Parenting children in foster care requires a trauma-informed approach. Recognizing the trauma behind their behaviors is essential.
An Essential Parenting Skill
Understanding the reason behind a child’s behavior is a skill most parents must develop. If your toddler is throwing a tantrum, it helps to pause first. Considering how much sleep they got, when they had their last snack, and any changes in their routine might provide insight into why they are melting down. This allows you to respond appropriately and also gives added compassion and patience when you can correlate the behavior with something tangible.
Applying to Children in Foster Care
The heart behind this skill also exists for parenting children in foster care. I could list behavior after behavior that we’ve experienced with the kids in our care. At first, so many of them were exhausting and infuriating. While this continues to be a learning process for my husband and I, over the last several months this skill has clicked with us. When we’re faced with a behavior, big or small, it ALWAYS helps to pause and consider where it is coming from. Is it a fear of being abandoned? Are they being triggered by something in their past? Maybe they’re trying to parent and protect their siblings? Are the secure in their routine and what will be happening next?
I distinctly remember the first time I really came face to face with how trauma was impacting every area of their behaviors. The kids had been in our care for a couple months and we were winding down the end of the school year for our kindergartener. Over those months I had been acquiring so much paper it was unreal. It felt like stacks of papers were covering every blank surface of our home. As we started to fall into routine, I went through a big purge of stuff I knew I didn’t need. This included things like the reminders from school about an upcoming field trip or a weekly agenda of what specials our boy had each day. It felt good to organize and get things straightened out.
Later that evening, while doing bedtime routines for the kids and getting things settled I heard a commotion from the kitchen. I walked into the room and saw that sweet 6 year old boy in tears, sitting on the floor and sorting through papers. He had opened the trash and saw some things with his name on it and absolutely broke down. This caused him to dump the trash can (which contained a lot of actual trash too) and start digging through everything to claim what was his. There was a moment of frustration. I knew what was in there and that it was nothing of “value”. No art projects or pictures or “special” things were thrown away, just boring school communication that was no longer relevant. But I did recognize that he felt they were his and so I sat down with him to try to explain.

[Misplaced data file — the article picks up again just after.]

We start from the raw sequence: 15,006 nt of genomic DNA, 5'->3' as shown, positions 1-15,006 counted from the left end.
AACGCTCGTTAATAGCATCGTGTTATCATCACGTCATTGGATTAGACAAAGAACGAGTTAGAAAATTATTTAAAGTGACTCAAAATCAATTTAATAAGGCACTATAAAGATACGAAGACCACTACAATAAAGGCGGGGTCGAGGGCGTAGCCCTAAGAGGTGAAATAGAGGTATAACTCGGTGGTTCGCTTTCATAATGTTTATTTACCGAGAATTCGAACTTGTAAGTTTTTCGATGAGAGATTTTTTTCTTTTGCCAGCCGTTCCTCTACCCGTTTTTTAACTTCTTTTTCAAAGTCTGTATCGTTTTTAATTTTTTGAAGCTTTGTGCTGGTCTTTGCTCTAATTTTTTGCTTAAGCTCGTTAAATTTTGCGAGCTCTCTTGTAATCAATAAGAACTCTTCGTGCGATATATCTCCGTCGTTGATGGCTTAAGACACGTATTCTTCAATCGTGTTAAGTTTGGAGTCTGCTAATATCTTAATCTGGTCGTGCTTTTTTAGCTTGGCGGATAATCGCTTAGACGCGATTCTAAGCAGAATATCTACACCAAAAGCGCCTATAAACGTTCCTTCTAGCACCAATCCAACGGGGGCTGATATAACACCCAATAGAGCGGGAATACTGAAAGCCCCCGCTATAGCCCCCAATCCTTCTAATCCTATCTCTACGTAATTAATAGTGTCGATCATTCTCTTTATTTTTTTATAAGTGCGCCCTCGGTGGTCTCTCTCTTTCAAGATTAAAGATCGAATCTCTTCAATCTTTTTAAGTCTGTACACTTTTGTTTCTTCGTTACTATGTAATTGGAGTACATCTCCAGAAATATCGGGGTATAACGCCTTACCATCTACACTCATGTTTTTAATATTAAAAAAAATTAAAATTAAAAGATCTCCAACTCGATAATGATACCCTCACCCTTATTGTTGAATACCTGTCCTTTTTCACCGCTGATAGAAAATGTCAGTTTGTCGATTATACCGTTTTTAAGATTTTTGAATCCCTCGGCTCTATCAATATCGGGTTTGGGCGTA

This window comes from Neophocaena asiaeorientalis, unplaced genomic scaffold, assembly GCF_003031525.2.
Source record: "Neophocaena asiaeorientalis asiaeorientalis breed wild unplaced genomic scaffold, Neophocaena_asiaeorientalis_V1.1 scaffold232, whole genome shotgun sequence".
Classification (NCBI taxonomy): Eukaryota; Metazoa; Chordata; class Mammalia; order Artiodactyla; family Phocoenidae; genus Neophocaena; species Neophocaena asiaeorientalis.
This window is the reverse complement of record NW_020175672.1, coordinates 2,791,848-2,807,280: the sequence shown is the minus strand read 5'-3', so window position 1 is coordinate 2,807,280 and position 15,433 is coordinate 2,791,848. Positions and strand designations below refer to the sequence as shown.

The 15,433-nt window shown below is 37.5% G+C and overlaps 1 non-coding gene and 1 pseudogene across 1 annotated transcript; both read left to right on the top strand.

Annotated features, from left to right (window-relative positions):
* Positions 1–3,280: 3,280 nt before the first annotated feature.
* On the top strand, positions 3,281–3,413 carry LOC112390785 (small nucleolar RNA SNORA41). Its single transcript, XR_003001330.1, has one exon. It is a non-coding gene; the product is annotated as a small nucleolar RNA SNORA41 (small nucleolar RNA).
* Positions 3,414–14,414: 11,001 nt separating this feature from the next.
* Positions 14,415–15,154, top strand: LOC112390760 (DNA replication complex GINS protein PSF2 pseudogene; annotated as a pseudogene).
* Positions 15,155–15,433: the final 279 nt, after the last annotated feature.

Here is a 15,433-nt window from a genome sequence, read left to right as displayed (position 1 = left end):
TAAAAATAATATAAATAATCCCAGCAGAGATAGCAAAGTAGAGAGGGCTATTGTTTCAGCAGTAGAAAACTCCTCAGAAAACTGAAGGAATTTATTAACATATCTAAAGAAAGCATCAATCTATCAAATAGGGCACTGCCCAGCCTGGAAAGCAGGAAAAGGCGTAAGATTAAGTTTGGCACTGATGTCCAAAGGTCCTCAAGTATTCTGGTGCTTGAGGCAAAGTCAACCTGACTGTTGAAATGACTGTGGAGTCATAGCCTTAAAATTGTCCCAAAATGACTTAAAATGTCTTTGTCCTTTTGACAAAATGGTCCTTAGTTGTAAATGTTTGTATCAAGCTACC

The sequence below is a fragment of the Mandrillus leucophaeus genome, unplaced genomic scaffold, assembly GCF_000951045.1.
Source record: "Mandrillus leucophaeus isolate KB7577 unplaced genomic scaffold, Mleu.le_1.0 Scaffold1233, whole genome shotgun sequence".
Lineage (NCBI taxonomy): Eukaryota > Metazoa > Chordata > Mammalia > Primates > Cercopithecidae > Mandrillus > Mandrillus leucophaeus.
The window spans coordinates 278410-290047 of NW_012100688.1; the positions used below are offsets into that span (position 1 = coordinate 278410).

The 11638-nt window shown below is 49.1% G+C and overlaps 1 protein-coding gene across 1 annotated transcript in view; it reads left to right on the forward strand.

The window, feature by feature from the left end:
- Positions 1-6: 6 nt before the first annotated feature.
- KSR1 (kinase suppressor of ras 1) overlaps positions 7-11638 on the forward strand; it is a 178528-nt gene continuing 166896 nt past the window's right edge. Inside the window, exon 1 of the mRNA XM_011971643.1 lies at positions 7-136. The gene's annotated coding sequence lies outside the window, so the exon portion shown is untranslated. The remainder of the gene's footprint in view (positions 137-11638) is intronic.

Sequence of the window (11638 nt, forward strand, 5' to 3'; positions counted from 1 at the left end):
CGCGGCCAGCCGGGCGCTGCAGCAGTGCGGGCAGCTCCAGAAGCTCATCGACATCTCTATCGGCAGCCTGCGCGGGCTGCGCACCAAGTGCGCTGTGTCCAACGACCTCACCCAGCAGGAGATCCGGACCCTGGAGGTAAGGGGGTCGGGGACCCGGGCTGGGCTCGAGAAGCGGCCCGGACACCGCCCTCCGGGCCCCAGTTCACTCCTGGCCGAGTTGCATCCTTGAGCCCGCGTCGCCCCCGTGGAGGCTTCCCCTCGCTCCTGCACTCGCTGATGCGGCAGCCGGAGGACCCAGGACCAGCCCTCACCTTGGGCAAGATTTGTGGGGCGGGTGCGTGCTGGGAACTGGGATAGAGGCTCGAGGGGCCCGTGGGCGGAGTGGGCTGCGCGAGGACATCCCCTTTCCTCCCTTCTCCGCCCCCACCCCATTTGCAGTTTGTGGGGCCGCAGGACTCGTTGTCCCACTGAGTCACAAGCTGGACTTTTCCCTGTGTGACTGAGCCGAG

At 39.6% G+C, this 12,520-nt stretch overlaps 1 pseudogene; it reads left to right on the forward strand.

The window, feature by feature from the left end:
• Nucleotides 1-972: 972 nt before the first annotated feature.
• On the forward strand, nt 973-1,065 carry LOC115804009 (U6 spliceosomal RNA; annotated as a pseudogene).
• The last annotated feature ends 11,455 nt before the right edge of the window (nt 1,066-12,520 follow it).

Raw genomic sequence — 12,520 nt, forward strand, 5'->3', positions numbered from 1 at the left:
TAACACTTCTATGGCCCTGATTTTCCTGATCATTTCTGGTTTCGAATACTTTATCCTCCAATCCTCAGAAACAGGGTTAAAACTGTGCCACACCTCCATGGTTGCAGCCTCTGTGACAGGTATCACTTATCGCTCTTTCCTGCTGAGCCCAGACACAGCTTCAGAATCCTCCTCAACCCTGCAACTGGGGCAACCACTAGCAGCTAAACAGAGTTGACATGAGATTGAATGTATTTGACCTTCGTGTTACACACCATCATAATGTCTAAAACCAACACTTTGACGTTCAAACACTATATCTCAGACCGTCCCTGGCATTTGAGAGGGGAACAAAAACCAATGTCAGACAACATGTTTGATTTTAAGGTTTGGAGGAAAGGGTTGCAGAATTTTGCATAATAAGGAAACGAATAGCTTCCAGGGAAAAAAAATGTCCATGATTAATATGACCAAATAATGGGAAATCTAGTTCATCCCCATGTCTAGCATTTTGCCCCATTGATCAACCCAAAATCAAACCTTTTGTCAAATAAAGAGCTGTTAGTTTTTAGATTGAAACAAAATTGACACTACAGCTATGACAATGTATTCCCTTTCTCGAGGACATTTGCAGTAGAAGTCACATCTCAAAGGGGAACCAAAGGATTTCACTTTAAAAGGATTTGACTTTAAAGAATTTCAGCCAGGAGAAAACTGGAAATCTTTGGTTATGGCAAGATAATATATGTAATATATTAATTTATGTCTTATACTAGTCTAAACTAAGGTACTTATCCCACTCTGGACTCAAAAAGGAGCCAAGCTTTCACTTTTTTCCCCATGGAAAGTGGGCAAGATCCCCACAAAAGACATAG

Seeing the Trauma
Despite my good intentions, I did not realize that the trauma went even deeper. As I told him that I had only thrown away things that were for grown ups and we didn’t need anymore, he looked at me through tears. Then he said, “These are my things and I need them so I can stay at my school.” I was devastated. Beyond his surface level hurt of having his “things” thrown away, he was triggered on a deeper level. Losing these things meant losing his security in a school he had just come back to find routine and comfort in. Not having access to that agenda meant not knowing his place, where he’d been, and where he’s going. I felt very small.
We’ve come a long way since that evening on the floor of the kitchen. However, this trigger for him is very real and still exists. I see it in the way he hoards things, both at home and at school. This week I was handed a zip lock bag to “keep safe” while he was at day camp. The bag contained 5 fruit loops that he felt were special. Back in the early days we went through a season where the 5 and 6 year old labeled their name on everything with black sharpie. This includes their beds, closet door frames, toys, and blankets. Did sharpie all over these items frustrate us? Yes. But knowing the trauma behind their actions makes it easier for us to respond to.
This week at our church’s VBS, both were obsessed with collecting confetti pieces off the ground. It was to the point where they were being disruptive and disobedient when asked to stop. While I know how that looks to others, I see that deep drive they have in them when they see something they want. They take it because they don’t know when they’ll have another chance to get it. Meanwhile, they are rebuilding their “collection” of things they lost when removed from their home. Ultimately, addressing these behaviors is a long game but starts with acknowledging the root of why they are happening. It is our job as foster parents to remain trauma informed. We must consider what is driving their behavior so that it can be addressed with compassion and patience.